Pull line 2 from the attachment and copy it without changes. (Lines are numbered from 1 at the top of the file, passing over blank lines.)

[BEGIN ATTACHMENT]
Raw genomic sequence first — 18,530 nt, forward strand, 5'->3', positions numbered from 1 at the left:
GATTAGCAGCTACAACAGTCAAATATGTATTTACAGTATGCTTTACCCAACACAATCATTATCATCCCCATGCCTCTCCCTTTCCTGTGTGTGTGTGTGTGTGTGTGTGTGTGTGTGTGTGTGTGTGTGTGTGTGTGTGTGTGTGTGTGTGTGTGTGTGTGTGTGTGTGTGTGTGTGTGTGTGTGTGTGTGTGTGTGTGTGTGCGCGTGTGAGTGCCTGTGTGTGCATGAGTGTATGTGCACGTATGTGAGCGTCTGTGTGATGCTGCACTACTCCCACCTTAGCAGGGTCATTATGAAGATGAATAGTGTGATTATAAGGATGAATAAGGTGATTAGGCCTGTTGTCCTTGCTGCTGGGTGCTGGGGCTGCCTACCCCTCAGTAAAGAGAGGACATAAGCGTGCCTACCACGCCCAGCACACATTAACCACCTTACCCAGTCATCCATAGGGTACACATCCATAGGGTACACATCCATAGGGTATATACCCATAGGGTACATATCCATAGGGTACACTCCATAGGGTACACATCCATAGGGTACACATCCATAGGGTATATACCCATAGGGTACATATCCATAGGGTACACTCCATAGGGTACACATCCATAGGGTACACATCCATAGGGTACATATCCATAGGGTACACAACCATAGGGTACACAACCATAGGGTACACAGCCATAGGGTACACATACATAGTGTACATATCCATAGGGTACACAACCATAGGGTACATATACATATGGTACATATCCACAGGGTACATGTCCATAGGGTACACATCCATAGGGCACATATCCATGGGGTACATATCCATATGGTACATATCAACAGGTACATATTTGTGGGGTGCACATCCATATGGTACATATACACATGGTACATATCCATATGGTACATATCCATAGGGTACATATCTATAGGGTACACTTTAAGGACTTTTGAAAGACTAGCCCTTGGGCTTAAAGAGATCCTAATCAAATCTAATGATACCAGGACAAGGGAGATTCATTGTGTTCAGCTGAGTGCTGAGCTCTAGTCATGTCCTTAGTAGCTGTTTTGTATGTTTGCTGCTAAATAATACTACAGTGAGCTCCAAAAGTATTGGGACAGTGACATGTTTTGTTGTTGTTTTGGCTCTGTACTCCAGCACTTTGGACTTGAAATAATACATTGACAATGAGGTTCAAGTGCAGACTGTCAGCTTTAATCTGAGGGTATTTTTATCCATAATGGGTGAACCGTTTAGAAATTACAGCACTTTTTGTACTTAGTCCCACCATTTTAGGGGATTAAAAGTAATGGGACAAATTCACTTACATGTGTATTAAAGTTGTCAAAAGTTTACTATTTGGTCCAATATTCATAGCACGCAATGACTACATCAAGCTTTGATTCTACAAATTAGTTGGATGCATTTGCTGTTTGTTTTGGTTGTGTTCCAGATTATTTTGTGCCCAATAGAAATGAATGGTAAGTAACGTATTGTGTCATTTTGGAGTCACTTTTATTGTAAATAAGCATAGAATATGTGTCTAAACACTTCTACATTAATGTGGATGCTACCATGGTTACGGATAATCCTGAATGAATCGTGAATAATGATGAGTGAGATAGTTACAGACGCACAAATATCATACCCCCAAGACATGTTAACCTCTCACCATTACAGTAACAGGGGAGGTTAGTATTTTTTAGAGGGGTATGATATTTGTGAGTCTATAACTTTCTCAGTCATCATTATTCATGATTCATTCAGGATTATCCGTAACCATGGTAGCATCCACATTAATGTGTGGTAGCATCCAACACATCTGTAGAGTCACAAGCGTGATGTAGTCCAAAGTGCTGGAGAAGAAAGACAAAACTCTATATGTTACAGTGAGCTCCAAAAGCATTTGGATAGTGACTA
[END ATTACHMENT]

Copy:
GATTAGCAGCTACAACAGTCAAATATGTATTTACAGTATGCTTTACCCAACACAATCATTATCATCCCCATGCCTCTCCCTTTCCTGTGTGTGTGTGTGTGTGTGTGTGTGTGTGTGTGTGTGTGTGTGTGTGTGTGTGTGTGTGTGTGTGTGTGTGTGTGTGTGTGTGTGTGTGTGTGTGTGTGTGTGTGTGTGTGTGTGTGCGCGTGTGAGTGCCTGTGTGTGCATGAGTGTATGTGCACGTATGTGAGCGTCTGTGTGATGCTGCACTACTCCCACCTTAGCAGGGTCATTATGAAGATGAATAGTGTGATTATAAGGATGAATAAGGTGATTAGGCCTGTTGTCCTTGCTGCTGGGTGCTGGGGCTGCCTACCCCTCAGTAAAGAGAGGACATAAGCGTGCCTACCACGCCCAGCACACATTAACCACCTTACCCAGTCATCCATAGGGTACACATCCATAGGGTACACATCCATAGGGTATATACCCATAGGGTACATATCCATAGGGTACACTCCATAGGGTACACATCCATAGGGTACACATCCATAGGGTATATACCCATAGGGTACATATCCATAGGGTACACTCCATAGGGTACACATCCATAGGGTACACATCCATAGGGTACATATCCATAGGGTACACAACCATAGGGTACACAACCATAGGGTACACAGCCATAGGGTACACATACATAGTGTACATATCCATAGGGTACACAACCATAGGGTACATATACATATGGTACATATCCACAGGGTACATGTCCATAGGGTACACATCCATAGGGCACATATCCATGGGGTACATATCCATATGGTACATATCAACAGGTACATATTTGTGGGGTGCACATCCATATGGTACATATACACATGGTACATATCCATATGGTACATATCCATAGGGTACATATCTATAGGGTACACTTTAAGGACTTTTGAAAGACTAGCCCTTGGGCTTAAAGAGATCCTAATCAAATCTAATGATACCAGGACAAGGGAGATTCATTGTGTTCAGCTGAGTGCTGAGCTCTAGTCATGTCCTTAGTAGCTGTTTTGTATGTTTGCTGCTAAATAATACTACAGTGAGCTCCAAAAGTATTGGGACAGTGACATGTTTTGTTGTTGTTTTGGCTCTGTACTCCAGCACTTTGGACTTGAAATAATACATTGACAATGAGGTTCAAGTGCAGACTGTCAGCTTTAATCTGAGGGTATTTTTATCCATAATGGGTGAACCGTTTAGAAATTACAGCACTTTTTGTACTTAGTCCCACCATTTTAGGGGATTAAAAGTAATGGGACAAATTCACTTACATGTGTATTAAAGTTGTCAAAAGTTTACTATTTGGTCCAATATTCATAGCACGCAATGACTACATCAAGCTTTGATTCTACAAATTAGTTGGATGCATTTGCTGTTTGTTTTGGTTGTGTTCCAGATTATTTTGTGCCCAATAGAAATGAATGGTAAGTAACGTATTGTGTCATTTTGGAGTCACTTTTATTGTAAATAAGCATAGAATATGTGTCTAAACACTTCTACATTAATGTGGATGCTACCATGGTTACGGATAATCCTGAATGAATCGTGAATAATGATGAGTGAGATAGTTACAGACGCACAAATATCATACCCCCAAGACATGTTAACCTCTCACCATTACAGTAACAGGGGAGGTTAGTATTTTTTAGAGGGGTATGATATTTGTGAGTCTATAACTTTCTCAGTCATCATTATTCATGATTCATTCAGGATTATCCGTAACCATGGTAGCATCCACATTAATGTGTGGTAGCATCCAACACATCTGTAGAGTCACAAGCGTGATGTAGTCCAAAGTGCTGGAGAAGAAAGACAAAACTCTATATGTTACAGTGAGCTCCAAAAGCATTTGGATAGTGACTA